Purpose:This document describes the consensus process and intervention for a National Institutes of Health (NIH)-funded multi-site feasibility study utilizing acupuncture for ACUte paIn in The EmergencY Department (ACUITY). The acupuncture intervention is designed to be flexible and responsive to the most common Emergency Department (ED) scenarios, including trauma, acute pain of the low back, abdomen and/or musculoskeletal system, renal colic and headache.Background:Opioids remain a primary treatment for acute ED pain with attendant risk of adverse effects, addiction liability, diversion and death. Effective/safer options for acute pain are needed. Although acupuncture therapy has shown promise for acute pain in the ED alone or in conjunction with usual care, pragmatic trials are needed to obtain definitive and generalizable evidence.Methods:An Acupuncture Advisory Panel was convened that included nine acupuncture experts with 5–44 years of experience in practice and 2–16 years of experience in the acute pain care setting. A modified Delphi process was used with provision of a literature review, surveys of our panel members, three online discussions and email discussion as needed. The STandards for Reporting Interventions in Controlled Trials (STRICTA) checklist was used as a guide.Results:A responsive acupuncture intervention was agreed on for ACUITY. Session forms were fashioned in REDCap (Research Electronic Data Capture program to capture essential treatment data, assess fidelity and inform our design for a future pragmatic multi-site randomized controlled trial (RCT) of acupuncture in the ED, and for use by other future researchers.Conclusion:Development of a responsive manualization intervention provides the appropriate framework for conducting a future, pragmatic, multi-site, definitive RCT of acupuncture in the ED.Trial registration number:NCT04880733 (ClinicalTrials.gov).
      Citation: Acupuncture in Medicine
      PubDate: 2022-03-01T11:14:47Z
      DOI: 10.1177/09645284221076507
       
  • Low-frequency electroacupuncture improves disordered hepatic energy
           metabolism in insulin-resistant Zucker diabetic fatty rats via the
           AMPK/mTORC1/p70S6K signaling pathway

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      Authors: Xiao-xiao Liu, Li-zhi Zhang, Hai-hua Zhang, Lan-feng Lai, Yi-qiao Wang, Jian Sun, Neng-gui Xu, Zhi-xing Li
      First page: 360
      Abstract: Acupuncture in Medicine, Ahead of Print.
      Background and aim:Disordered hepatic energy metabolism is found in obese rats with insulin resistance (IR). There are insufficient experimental studies of electroacupuncture (EA) for IR and type 2 diabetes mellitus (T2DM). The aim of this study was to probe the effect of EA on disordered hepatic energy metabolism and the adenosine monophosphate (AMP)-activated protein kinase (AMPK)/mammalian target of rapamycin complex 1 (mTORC1)/ribosomal protein S6 kinase, 70-kDa (p70S6K) signaling pathway.Methods:Zucker Diabetic Fatty (ZDF) rats were randomly divided into three groups: EA group receiving EA treatment; Pi group receiving pioglitazone gavage; and ZF group remaining untreated (n = 8 per group). Inbred non-insulin-resistant Zucker lean rats formed an (untreated) healthy control group (ZL, n = 8). Fasting plasma glucose (FPG), fasting insulin (FINS), C-peptide, C-reactive protein (CRP) and homeostatic model assessment of insulin resistance (HOMA-IR) indices were measured. Hematoxylin–eosin (H&E) staining was used to investigate the liver morphologically. The mitochondrial structure of hepatocytes was observed by transmission electron microscopy (TEM). Western blotting was adopted to determine protein expression of insulin receptor substrate 1 (IRS-1), mTOR, mTORC1, AMPK, tuberous sclerosis 2 (TSC2) and p70S6K, and their phosphorylation. RT-PCR was used to quantify IRS-1, mTOR, mTORC1, AMPK and p70S6K mRNA levels.Results:Compared with the ZF group, FPG, FINS, C-peptide, CRP and HOMA-IR levels were significantly reduced in the EA group (p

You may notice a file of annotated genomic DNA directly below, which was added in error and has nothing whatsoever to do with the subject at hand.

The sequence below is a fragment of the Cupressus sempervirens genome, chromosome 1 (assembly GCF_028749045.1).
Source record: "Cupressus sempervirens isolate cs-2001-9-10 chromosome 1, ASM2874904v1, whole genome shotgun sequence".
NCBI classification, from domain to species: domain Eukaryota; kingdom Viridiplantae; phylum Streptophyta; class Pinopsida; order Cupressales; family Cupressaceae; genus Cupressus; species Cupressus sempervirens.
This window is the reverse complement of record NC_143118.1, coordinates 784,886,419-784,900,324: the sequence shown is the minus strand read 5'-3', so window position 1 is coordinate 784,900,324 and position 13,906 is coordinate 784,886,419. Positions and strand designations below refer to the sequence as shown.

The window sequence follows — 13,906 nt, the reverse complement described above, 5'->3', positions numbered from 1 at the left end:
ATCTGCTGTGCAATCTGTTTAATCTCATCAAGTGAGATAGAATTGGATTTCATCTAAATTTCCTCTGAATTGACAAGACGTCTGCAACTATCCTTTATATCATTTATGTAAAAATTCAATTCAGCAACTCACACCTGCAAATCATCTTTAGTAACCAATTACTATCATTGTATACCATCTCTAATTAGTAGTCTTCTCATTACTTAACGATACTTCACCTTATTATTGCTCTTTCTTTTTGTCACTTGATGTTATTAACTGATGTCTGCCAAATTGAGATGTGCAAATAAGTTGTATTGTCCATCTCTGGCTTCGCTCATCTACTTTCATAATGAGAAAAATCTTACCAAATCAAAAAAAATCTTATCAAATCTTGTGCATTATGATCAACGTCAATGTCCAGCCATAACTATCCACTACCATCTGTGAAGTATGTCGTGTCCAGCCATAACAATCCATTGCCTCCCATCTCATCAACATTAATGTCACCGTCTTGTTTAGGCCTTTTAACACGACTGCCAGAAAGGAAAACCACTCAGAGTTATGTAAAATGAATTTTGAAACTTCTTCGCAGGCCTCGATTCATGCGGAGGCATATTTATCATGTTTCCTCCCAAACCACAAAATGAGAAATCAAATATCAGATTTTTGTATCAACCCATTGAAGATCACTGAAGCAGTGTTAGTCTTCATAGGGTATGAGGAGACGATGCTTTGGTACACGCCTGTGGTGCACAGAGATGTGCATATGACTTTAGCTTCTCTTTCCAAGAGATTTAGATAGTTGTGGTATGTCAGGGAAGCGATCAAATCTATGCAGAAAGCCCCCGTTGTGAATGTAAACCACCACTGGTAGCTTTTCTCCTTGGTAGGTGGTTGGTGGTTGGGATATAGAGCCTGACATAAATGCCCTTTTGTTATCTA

Citation: Acupuncture in Medicine
      PubDate: 2022-01-17T04:25:04Z
      DOI: 10.1177/09645284211070301
       
  • Electroacupuncture alleviates anxiety and modulates amygdala CRH/CRHR1
           signaling in single prolonged stress mice

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      Authors: Jing Zhu, Chang Wang, Yu wang, Chunxia Guo, Pingping Lu, Fangfang Mou, Shuijin Shao
      First page: 369
      Abstract: Acupuncture in Medicine, Ahead of Print.